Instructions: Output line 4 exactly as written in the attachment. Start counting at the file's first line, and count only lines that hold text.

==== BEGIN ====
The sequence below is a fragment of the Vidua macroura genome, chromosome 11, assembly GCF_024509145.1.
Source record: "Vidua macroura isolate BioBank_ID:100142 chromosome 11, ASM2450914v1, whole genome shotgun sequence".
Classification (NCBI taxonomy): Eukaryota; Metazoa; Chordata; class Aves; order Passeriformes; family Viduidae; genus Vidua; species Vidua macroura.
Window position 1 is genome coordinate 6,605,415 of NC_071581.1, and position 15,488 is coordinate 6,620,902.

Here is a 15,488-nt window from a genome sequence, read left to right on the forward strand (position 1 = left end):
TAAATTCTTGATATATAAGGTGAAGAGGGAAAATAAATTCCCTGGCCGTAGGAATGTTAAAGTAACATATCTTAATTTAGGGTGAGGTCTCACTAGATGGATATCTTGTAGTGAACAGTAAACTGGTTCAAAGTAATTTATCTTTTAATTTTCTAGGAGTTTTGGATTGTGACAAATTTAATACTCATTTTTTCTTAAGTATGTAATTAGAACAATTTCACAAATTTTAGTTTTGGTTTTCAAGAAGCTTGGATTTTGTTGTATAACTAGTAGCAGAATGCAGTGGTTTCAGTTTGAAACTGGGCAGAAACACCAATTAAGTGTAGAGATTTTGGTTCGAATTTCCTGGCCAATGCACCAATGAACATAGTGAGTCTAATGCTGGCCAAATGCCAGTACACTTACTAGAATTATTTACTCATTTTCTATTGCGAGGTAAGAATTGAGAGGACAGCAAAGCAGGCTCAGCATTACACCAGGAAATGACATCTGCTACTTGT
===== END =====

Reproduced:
Window position 1 is genome coordinate 6,605,415 of NC_071581.1, and position 15,488 is coordinate 6,620,902.